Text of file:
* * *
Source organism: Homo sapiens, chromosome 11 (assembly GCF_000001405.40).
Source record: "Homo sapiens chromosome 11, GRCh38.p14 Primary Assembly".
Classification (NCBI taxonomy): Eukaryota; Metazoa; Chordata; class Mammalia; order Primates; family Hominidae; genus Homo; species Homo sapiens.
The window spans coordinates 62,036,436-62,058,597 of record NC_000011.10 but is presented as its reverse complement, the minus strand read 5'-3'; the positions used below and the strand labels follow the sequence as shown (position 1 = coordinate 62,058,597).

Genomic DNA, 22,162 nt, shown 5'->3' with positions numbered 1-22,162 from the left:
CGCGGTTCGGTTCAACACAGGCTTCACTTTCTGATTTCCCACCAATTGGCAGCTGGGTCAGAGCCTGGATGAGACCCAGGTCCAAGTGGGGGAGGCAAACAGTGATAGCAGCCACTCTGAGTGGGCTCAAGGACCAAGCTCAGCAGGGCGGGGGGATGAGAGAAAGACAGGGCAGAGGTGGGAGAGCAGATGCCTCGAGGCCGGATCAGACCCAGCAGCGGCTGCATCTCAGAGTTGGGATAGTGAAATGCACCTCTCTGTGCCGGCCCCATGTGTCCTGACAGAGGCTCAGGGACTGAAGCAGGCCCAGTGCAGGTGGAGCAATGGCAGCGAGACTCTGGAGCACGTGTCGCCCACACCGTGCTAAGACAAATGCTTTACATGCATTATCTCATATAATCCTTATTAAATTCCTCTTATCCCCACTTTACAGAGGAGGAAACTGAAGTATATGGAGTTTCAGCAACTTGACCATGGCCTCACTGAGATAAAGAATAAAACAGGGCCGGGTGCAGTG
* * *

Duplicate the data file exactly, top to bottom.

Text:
Source organism: Homo sapiens, chromosome 11 (assembly GCF_000001405.40).
Source record: "Homo sapiens chromosome 11, GRCh38.p14 Primary Assembly".
Classification (NCBI taxonomy): Eukaryota; Metazoa; Chordata; class Mammalia; order Primates; family Hominidae; genus Homo; species Homo sapiens.
The window spans coordinates 62,036,436-62,058,597 of record NC_000011.10 but is presented as its reverse complement, the minus strand read 5'-3'; the positions used below and the strand labels follow the sequence as shown (position 1 = coordinate 62,058,597).

Genomic DNA, 22,162 nt, shown 5'->3' with positions numbered 1-22,162 from the left:
CGCGGTTCGGTTCAACACAGGCTTCACTTTCTGATTTCCCACCAATTGGCAGCTGGGTCAGAGCCTGGATGAGACCCAGGTCCAAGTGGGGGAGGCAAACAGTGATAGCAGCCACTCTGAGTGGGCTCAAGGACCAAGCTCAGCAGGGCGGGGGGATGAGAGAAAGACAGGGCAGAGGTGGGAGAGCAGATGCCTCGAGGCCGGATCAGACCCAGCAGCGGCTGCATCTCAGAGTTGGGATAGTGAAATGCACCTCTCTGTGCCGGCCCCATGTGTCCTGACAGAGGCTCAGGGACTGAAGCAGGCCCAGTGCAGGTGGAGCAATGGCAGCGAGACTCTGGAGCACGTGTCGCCCACACCGTGCTAAGACAAATGCTTTACATGCATTATCTCATATAATCCTTATTAAATTCCTCTTATCCCCACTTTACAGAGGAGGAAACTGAAGTATATGGAGTTTCAGCAACTTGACCATGGCCTCACTGAGATAAAGAATAAAACAGGGCCGGGTGCAGTG